Denham’s Bustard Neotis denhami occurs from southern Mauritania, Senegal and the Gambia, east to Eritrea and Ethiopia, and south to the extreme southern tip of Mozambique, South Africa, Lesotho and Swaziland. It is currently classified as Near Threatened under criteria A2bcd+3bcd+4bcd, on the basis that it is undergoing a moderately rapid population decline (approaching 30% over three generations [c.31 years]), owing to hunting pressure and the conversion of its grassland habitat for agriculture.
Although very widely distributed, it has suffered population declines throughout much, if not all, of its range (Urban et al. 1986). The Rift Valley in Kenya was formerly regarded as its stronghold, but there are now probably fewer than 300 in all of Kenya (L. Bennun in litt. 1999). Its range has contracted in this country (del Hoyo et al. 1996) and it appears to be undergoing a genuine population decline, such that it is now considered the most endangered of its family in Kenya (Lewis and Pomeroy 1989). There have been very few recent observations of this species in Niger (J. Brouwer in litt. 2012) and the population is also claimed to have fared badly in the rest of West Africa due to the large human population (J. Brouwer in litt. 2012). There are reported to be fewer than 10 records for the whole of Gambia since 1979 (Barlow et al. 1997). There is likely to have been a population decline in Uganda over recent decades, with few records of this species since 1970 (Carswell et al. 2005). There have also been declines in Sudan, South Sudan and Nigeria (del Hoyo et al. 1996), it is described as very scarce in Botswana (Penry 1994, Hancock 2008) and there are only 3 records in Ethiopia, on the eastern edge of its range in Sudan, with no records of breeding (Ash & Atkins 2009). In South Africa, studies have indicated that this species has decreased in abundance throughout much of its range over the past few decades (Hofmeyr 2012). Assessments showed that the most important threat posed to the Denham’s Bustard in this region is collisions with overhead power lines (Hofmeyr 2012), and in areas where declines were not reported, it remains susceptible to climate change impacts and changing land-use practices (Hofmeyr 2012). However, it may have adapted to modified habitats in the Western Cape and numbers are said to have increased in these areas (Hockey et al 2005). The species does appear to be doing relatively well in other parts of its range. Zambia is considered a stronghold and it is not known to be especially endangered in this country (Dowsett et al. 2008). Surveys in Chad in 2011 found evidence of more than 400 birds in a sample of 6% of the 77,360 km2 Ouadi Rimé-Ouadi Achim Game Reserve (Wacher et al. 2012), and given that at least half of the reserve contains suitable habitat, population estimates could be as high as 1,500-2,000 individuals (www.saharaconservation.org/).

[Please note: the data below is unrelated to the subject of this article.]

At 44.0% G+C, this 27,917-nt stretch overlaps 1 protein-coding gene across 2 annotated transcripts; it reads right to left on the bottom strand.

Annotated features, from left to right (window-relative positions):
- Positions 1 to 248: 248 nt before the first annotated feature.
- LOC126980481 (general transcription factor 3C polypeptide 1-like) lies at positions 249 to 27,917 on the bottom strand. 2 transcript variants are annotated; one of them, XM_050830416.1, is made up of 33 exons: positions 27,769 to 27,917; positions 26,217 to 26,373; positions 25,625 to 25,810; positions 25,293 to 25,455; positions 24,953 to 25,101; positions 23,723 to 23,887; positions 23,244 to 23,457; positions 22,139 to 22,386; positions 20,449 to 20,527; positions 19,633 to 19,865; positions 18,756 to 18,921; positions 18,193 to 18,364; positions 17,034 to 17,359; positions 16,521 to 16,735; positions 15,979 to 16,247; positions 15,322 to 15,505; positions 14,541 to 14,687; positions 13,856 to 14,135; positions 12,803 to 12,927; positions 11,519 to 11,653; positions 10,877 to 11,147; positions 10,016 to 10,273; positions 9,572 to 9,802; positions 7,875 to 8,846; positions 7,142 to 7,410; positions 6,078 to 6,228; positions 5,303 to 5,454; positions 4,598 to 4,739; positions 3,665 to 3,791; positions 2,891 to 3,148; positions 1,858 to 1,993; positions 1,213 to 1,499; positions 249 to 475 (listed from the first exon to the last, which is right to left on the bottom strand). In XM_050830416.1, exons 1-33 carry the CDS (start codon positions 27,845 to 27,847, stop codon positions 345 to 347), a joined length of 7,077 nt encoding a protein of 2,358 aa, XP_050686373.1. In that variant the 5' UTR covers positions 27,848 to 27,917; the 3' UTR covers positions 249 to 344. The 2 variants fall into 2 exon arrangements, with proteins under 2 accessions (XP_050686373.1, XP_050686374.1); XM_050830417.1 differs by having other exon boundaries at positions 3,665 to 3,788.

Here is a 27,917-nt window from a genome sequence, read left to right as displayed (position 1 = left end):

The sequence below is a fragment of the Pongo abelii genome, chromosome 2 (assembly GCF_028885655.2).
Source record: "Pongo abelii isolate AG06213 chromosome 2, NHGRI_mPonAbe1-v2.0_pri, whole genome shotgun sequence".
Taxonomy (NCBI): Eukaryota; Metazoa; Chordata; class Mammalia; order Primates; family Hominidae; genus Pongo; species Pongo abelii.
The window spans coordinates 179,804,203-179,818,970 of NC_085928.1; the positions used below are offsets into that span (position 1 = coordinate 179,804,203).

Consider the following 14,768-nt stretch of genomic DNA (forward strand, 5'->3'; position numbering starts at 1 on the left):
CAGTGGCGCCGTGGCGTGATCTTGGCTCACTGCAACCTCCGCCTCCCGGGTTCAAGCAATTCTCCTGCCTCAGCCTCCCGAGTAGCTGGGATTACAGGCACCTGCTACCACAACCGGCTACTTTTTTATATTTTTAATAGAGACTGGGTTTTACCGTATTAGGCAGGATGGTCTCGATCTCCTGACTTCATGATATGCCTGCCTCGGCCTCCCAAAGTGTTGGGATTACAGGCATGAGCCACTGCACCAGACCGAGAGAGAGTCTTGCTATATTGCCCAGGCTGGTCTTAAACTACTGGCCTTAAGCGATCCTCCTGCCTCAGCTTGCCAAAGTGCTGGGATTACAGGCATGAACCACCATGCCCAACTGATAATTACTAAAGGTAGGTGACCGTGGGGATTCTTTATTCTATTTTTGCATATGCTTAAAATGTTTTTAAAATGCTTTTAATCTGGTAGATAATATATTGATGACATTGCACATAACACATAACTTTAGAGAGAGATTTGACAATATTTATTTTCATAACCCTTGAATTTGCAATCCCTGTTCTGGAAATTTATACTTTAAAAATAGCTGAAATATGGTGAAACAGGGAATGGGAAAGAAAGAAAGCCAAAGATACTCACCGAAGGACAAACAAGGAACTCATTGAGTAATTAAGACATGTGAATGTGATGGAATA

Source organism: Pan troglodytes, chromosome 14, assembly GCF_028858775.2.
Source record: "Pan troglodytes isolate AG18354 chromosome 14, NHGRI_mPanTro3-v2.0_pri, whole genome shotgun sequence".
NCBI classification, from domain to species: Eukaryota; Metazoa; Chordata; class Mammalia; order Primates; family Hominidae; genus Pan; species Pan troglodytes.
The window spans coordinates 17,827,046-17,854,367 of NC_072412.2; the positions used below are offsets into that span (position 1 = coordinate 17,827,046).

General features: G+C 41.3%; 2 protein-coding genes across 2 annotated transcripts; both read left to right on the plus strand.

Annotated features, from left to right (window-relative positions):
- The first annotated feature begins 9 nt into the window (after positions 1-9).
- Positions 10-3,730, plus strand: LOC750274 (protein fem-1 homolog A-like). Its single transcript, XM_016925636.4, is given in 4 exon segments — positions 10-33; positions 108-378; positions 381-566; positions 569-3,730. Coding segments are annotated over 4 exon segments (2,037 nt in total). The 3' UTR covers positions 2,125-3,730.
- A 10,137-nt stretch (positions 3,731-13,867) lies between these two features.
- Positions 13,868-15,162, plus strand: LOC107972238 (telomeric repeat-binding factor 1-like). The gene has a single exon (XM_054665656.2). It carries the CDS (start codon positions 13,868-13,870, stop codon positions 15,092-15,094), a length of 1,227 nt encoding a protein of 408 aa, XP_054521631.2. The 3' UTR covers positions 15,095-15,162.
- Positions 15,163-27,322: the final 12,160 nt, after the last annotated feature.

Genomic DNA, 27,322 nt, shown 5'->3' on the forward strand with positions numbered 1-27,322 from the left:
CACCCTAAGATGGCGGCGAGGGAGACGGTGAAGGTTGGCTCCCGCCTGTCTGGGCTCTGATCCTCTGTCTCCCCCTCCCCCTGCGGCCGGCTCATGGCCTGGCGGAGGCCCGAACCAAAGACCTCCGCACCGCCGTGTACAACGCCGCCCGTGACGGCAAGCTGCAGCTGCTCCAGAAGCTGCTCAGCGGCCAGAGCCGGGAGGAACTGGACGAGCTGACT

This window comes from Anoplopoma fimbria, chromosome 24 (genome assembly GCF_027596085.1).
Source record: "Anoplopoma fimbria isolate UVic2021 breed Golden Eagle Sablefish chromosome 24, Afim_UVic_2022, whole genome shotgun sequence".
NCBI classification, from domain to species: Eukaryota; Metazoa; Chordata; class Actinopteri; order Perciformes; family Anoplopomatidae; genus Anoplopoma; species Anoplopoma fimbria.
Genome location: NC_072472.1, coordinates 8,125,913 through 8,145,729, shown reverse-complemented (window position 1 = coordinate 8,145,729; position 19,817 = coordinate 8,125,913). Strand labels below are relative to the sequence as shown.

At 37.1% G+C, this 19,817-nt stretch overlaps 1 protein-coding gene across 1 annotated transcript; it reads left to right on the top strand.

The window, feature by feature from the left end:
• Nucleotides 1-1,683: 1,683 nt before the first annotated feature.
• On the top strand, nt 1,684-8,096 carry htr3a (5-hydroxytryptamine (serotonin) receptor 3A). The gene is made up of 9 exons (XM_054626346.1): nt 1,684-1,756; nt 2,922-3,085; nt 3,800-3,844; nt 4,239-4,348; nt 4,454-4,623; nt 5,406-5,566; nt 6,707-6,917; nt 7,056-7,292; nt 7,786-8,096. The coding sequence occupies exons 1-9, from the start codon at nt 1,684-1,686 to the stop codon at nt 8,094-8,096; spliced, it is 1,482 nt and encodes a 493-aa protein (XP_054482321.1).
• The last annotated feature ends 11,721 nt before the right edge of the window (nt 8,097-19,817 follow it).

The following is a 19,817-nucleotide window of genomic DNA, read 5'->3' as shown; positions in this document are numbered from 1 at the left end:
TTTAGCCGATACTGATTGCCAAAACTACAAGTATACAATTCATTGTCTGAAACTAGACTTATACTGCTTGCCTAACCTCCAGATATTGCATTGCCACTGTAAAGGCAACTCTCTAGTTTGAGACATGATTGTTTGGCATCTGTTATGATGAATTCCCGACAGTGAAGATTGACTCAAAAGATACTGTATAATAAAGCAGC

Additional information is required on this species’s population size and trends, and on the severity of threats throughout its range. If there is sufficient evidence to suggest that the global population has declined by at least 30% over the past three generations (c.31 years), it would warrant uplisting to Vulnerable under criterion A2 of the IUCN Red List. If the population has declined by at least 50% over this period, it would qualify as Endangered.
Ash, J. and Atkins, J. (2009) Birds of Ethiopia and Eritrea. London, UK: Christopher Helm.
Barlow, C., Wacher, T. and Disley, T. (1997) A Field Guide to Birds of The Gambia and Senegal. East Sussex, UK: Pica Press.
Carswell, M., Pomeroy, D., Reynolds, J. and Tushabe, H. (2005) The Bird Atlas of Uganda. Oxford, UK: British Ornithologists’ Club & British Ornithologists’ Union.
del Hoyo, J., Elliott, A. and Sargatal, J. (1996) Handbook of the Birds of the World, vol. 3: Hoatzin to Auks. Barcelona, Spain: Lynx Edicions.
Dowsett, R. J., Aspinwall, D. R. and Dowsett-Lemaire, F. (2008) The Birds of Zambia. Belgium: Tauraco Press and Aves.
Hancock, P. (2008) Denham’s Bustard. In: Hancock, P. (ed.), The status of globally and nationally threatened birds in Botswana, 2008., pp. 18. BirdLife Botswana.
Hockey, P. A. R., Dean, W. R. J. and Ryan, P. G. (2005) Roberts Birds of Southern Africa, VIIth ed. Cape Town, South Africa: The Trustees of the John Voelcker Bird Book Fund.
Hofmeyr, S. (2012) Impacts of environmental change on large terrestrial bird species in South Africa: insights from citizen science data. PhD thesis, University of Cape Town.
Lewis, A. and Pomeroy, D. (1989) A Bird Atlas of Kenya. A. A. Balkema: Brookfield.
Parker, V. (1999) The atlas of the birds of Sul do Save, southern Mozambique. Cape Town and Johannesburg, South Africa: Avian Demography Unit and Endangered Wildlife Trust.
Penry, H. (1994) Bird Atlas of Botswana. Pietermaritzburg: University of Natal Press.
Wacher, T., Newby, J., Molcanova, R., Bourtchiakbe, S., and Hassan, M. (2012) Wildlife and land use survey of the Ouadi Rimé- Ouadi Achim Game Reserve, Chad (Part II). September 2011 SCF/Pan Sahara Wildlife Survey. Technical Report No. 7. Sahara Conservation Fund.
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